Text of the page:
This has been pushing Stuart’s work of late, the “how do you open this?”, “what is it for?” types of question. Rings with hinges that once opened, but are rivetted shut, knots tied in the ends of spoon handles, boxes that have to be ‘figured out’ before opening! Coming from both a fine art, and decorative art based back ground, Stuart has always felt that objects should be a feast for the eye, and also engage the mind. Contrast is used to create a visual palette, rough with smooth, texture with polished, black with white, the silver becomes a painterly and sculptural material, in which the surface retains all evidence of the creative act.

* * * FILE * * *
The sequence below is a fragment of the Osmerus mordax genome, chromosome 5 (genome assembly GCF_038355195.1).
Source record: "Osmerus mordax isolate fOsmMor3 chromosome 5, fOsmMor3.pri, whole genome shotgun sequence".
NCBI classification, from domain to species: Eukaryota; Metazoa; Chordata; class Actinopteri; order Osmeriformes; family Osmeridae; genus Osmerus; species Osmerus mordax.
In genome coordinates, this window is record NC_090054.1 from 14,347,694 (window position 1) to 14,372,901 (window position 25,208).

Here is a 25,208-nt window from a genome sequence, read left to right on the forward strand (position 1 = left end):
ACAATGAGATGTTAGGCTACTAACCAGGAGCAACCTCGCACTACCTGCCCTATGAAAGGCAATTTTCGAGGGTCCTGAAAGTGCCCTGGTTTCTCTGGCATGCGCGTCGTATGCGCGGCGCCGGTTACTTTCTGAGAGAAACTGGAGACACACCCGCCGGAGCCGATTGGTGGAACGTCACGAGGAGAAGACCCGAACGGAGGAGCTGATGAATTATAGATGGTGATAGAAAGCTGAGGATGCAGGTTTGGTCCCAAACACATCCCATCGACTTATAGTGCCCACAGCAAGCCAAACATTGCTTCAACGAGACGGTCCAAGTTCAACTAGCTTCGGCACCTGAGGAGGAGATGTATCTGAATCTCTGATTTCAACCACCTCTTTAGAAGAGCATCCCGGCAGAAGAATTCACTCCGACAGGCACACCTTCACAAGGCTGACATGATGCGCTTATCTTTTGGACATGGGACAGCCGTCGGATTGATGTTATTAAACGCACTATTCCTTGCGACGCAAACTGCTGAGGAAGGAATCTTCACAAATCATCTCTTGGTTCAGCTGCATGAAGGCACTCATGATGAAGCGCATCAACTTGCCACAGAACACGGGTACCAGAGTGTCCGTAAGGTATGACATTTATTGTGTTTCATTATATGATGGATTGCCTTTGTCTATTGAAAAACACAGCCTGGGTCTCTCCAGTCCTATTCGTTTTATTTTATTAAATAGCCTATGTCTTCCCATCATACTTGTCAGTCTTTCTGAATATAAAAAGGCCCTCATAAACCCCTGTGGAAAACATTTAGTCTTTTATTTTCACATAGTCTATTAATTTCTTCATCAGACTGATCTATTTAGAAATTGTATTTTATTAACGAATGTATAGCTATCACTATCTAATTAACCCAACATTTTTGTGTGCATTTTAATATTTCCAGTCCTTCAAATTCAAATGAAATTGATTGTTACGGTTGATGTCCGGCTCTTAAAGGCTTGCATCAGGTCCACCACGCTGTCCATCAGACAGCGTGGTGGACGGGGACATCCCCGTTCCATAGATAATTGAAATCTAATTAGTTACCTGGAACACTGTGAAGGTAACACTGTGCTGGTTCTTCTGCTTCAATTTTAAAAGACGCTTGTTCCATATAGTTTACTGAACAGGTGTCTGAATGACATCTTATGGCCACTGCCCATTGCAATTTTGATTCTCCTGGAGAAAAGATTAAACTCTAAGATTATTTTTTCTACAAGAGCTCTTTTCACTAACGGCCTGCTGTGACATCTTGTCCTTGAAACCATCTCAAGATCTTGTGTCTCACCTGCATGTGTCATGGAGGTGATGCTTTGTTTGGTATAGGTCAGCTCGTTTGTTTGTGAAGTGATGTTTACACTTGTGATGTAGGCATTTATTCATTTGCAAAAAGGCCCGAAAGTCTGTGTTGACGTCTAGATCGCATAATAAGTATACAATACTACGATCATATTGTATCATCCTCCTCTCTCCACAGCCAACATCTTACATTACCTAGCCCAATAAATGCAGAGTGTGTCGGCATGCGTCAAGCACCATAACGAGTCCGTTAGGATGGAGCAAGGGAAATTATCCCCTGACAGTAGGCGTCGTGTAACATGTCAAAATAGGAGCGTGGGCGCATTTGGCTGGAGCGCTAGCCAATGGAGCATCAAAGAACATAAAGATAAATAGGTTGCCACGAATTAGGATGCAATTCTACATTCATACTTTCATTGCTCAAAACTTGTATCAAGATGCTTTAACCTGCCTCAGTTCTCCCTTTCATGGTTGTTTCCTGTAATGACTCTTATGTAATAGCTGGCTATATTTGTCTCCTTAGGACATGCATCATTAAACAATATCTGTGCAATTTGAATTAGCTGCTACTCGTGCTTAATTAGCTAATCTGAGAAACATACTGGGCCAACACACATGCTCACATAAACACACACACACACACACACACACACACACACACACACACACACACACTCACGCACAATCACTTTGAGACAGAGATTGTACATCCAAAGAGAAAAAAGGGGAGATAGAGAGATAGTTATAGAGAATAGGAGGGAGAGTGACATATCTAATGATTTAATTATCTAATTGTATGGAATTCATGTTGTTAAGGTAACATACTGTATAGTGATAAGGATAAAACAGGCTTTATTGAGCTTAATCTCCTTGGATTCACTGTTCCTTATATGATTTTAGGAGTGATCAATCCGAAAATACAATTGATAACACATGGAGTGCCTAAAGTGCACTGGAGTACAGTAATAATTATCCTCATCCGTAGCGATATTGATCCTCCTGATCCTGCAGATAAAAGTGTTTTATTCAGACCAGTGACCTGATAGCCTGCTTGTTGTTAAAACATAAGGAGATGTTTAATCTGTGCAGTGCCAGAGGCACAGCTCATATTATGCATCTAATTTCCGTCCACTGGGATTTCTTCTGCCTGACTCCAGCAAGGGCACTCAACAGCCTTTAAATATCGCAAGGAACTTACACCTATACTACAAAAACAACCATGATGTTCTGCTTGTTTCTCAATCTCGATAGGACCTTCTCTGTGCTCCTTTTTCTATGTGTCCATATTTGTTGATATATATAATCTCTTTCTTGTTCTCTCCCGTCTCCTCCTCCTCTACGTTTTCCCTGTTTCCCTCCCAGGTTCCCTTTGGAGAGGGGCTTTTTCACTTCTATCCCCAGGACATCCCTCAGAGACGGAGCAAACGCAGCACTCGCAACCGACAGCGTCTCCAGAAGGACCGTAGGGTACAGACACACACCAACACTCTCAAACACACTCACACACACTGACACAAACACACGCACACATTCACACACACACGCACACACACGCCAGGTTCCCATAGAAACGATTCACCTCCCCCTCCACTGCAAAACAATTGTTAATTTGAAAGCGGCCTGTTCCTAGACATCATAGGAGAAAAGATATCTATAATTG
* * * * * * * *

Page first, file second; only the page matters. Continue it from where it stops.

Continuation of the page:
Stuart’s artistic training has been rich and diverse, following the path of both fine art and the decorative arts Whilst studying for a fine art foundation course, he was introduced to the world of silversmithing, jewellery making, and craftsmanship, by a local, leading British silversmith, Michael Bolton. An informal apprenticeship taught him techniques of the past, to combine with design ideas, for the future. After graduating from Bretton Hall University College in 1997, with a first class honours degree in fine art (painting), Stuart moved to London, setting up a workshop, enabling him to slowly start making up his own collection, whilst working as a freelance maker for other jewellers. After 8 years he then moved down to West Sussex. Setting up his studio, from were he now works, creating items of jewellery and silverware, to adorn the body, heart and mind. “Many pieces born from an idea quickly scrawled on a piece of paper, sometimes from an image held in my minds eye, then worked out cold at the workbench, where it takes on a life of it’s own. Creating pieces in silver is very satisfying and rewarding, because it is such a forgiving material. It can be shaped, worked, and pushed as far as you are willing to take it! The surface retains all evidence of the creative act, and becomes a document of it’s own history. When you see a piece years after you have made it, it becomes even better! Through wearing, a piece gets knocked, marked, and aged, adding to its beauty, its history. Inspiration and ideas comes from many places, nature, man-made objects, architecture, wind worn surfaces, waiting for trains and looking up at the station ceilings; but mostly they come from the shear joy that is the creative act.”